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Herbs

HEALTH
April 3, 2006 | Hilary E. MacGregor, Times Staff Writer
GUMMY VITES. Strawberry Flavored Fish Oil. Super Kids Salve. Gum-omile Oil. Children's Echinacea. Herbs for Kids. Squeezed onto the shelves of your local drugstore, near the baby aspirin and children's Robitussin, is a steadily growing crowd of colorful supplements and herbs specifically for children. To many parents, these products are a safe first-defense against the aches and pains of childhood, ones that can be tried before drugs with their sometimes risky side effects.
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CALIFORNIA | LOCAL
December 3, 2003 | Rebecca Trounson, Times Staff Writer
From the window of the hospital clinic where he worked in East Los Angeles, Robert Krochmal used to look out at the unsightly lot next door and wonder who owned it. The half-acre property was littered with garbage and broken glass, its two crumbling structures defaced with gang signs. Krochmal, a UCLA medical student then doing his residency at nearby White Memorial Medical Center, did some investigating and found, to his surprise, that the lot was owned by the hospital.
NEWS
February 6, 1990 | IRENE WIELAWSKI, Wielawski is a Los Angeles free-lancer who writes about health for View.
Lindy Saenz came to the United States in 1973, after a war-blighted childhood in Vietnam. The Los Angeles hairdresser remembers the sound of gunshots only a few blocks from her family's Saigon home. But just as fearsome a memory, she says, is her mother's therapy for colds--"coin-rubbing" or "spooning," a popular Southeast Asian remedy that relies on an herbal lubricating ointment known as tiger balm.
HEALTH
January 10, 2000 | JANE E. ALLEN, TIMES HEALTH WRITER
When it came to taking herbs and vitamins, retired engineer Richard Sommers would try a handful of this and several capsules of that and sometimes feel a little better. But he began to think there was a better way. He consulted a doctor trained in alternative medicine to see if he was doing himself any harm by combining megadoses of such dietary supplements with powerful prescription drugs for his heart and thyroid problems. The internist immediately spotted problems in Sommers' regimen.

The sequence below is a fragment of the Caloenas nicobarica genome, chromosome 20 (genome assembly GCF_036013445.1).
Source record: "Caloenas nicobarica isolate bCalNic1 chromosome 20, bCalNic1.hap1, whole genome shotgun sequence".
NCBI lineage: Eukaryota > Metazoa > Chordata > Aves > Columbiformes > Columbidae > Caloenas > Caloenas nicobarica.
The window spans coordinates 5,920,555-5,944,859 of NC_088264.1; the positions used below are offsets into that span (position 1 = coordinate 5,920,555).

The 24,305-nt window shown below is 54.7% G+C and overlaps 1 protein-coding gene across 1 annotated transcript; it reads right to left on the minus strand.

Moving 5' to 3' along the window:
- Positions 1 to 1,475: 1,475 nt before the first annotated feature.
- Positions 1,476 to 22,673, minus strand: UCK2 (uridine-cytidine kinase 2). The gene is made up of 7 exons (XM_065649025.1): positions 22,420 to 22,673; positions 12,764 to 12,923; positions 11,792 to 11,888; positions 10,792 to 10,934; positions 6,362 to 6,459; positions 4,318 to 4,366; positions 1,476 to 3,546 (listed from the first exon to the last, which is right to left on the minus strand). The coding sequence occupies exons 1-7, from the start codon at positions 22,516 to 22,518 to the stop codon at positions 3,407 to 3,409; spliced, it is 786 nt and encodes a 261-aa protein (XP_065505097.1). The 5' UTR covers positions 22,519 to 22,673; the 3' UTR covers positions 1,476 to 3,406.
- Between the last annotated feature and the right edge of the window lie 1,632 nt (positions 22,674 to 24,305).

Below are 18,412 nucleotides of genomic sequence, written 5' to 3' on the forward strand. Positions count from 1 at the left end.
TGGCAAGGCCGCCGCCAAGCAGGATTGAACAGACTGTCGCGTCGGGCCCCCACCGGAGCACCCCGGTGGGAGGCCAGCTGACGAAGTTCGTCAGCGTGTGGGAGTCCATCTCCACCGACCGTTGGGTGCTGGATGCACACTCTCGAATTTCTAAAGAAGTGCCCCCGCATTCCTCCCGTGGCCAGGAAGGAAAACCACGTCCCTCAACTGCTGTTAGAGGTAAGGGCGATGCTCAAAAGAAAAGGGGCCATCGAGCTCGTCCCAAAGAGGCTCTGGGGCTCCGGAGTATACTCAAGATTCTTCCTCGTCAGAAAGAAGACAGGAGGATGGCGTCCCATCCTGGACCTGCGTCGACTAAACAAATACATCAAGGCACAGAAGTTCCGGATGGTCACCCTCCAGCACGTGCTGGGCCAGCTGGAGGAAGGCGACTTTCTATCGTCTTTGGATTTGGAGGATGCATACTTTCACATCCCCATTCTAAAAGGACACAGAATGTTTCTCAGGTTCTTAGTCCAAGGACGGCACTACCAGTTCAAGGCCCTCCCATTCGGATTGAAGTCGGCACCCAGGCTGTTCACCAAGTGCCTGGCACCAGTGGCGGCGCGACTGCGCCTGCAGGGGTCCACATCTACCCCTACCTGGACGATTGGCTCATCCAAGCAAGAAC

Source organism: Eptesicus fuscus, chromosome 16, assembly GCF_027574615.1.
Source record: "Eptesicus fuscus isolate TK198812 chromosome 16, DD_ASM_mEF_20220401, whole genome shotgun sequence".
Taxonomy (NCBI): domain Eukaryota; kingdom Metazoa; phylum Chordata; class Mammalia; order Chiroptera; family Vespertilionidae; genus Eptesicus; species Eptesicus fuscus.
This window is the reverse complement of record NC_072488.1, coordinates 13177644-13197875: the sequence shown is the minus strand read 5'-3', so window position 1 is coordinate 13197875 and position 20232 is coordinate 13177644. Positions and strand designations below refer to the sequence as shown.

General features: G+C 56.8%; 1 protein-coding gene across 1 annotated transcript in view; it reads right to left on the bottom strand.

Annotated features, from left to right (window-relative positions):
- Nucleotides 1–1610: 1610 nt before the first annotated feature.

NEWS
September 11, 1999 | TRACY WILKINSON, TIMES STAFF WRITER
Uri Falcha was strolling down Venice Beach in California one day three years ago when he hit upon the idea. He saw street vendors peddling organically grown weeds that looked like marijuana, smelled like marijuana and, supposedly, gave the high of marijuana, but without the cannabis. His first attempt at bringing some of the stuff home to Israel landed him in jail at the Tel Aviv airport.
NEWS
August 31, 1998 | TERENCE MONMANEY, TIMES MEDICAL WRITER
It is the fastest-growing "alternative" in a nation increasingly enchanted with unconventional and unproven treatments. A million or more Americans have lately tried St. John's wort, an herbal remedy for depression with 1998 retail sales estimated at $400 million--up 3,900% since 1995.
HOME & GARDEN
September 26, 2009 | David A. Keeps
Lawns, flower beds, vegetable patches and herb gardens. The segregation of these regions in our yards baffles landscape designer Sean Knibb. "Why can't all these things live together, more naturally, like you see in a meadow?" he asks. In three of his recent small-scale Los Angeles gardens, they do. Grasses, succulents, flowers, herbs and vegetables are woven together in beds and borders along with shrubs and trees. The results are lush and sophisticated explosions of color, texture and volume that reference English country gardens yet are sensitive to drought-prone California.
HEALTH
November 3, 1997 | JOHN HENDREN, ASSOCIATED PRESS
For years, German doctors have prescribed an herb called St. John's wort to lift sagging spirits. Now millions of Americans have started using it to lift drooping bellies and backsides as well. St. John's wort has soared in popularity as a weight-loss supplement ever since two diet drugs were pulled from the market in September. Half of the nearly 250,000 dieters at Nutri / System weight loss centers use the herb, which shows its golden flowers at their brightest around June 24--St.
WORLD
October 30, 2006 | Chris Kraul, Times Staff Writer
WHENEVER her son's arthritis becomes unbearable, Mery Aguilar heads to a stall in the Seventh of August farmers market, where she buys a big bag of flowers. Then she boils the petals and buds of the borrachero and ruda plants, which grow wild in the Andes, and adds the brew to a hot bath that is her son's only salvation from debilitating pain. "Sometimes," Aguilar said, "grandmothers' secrets are better than the doctors'."
BUSINESS
October 7, 1990 | SOON NEO LIM, TIMES STAFF WRITER
Every year at this time, Wisconsin's Marathon County becomes a Chinatown, as 40 to 50 Chinese merchants from Hong Kong, San Francisco, New York and Los Angeles converge on the quiet farming community to buy a prized herb the Chinese consider an aphrodisiac--ginseng. Ginseng roots have been used for ages in Chinese medicine--chewed raw or brewed into tea--for illnesses and weaknesses. The Chinese believe that the bitter, man-shaped roots have a rejuvenating effect on the body.
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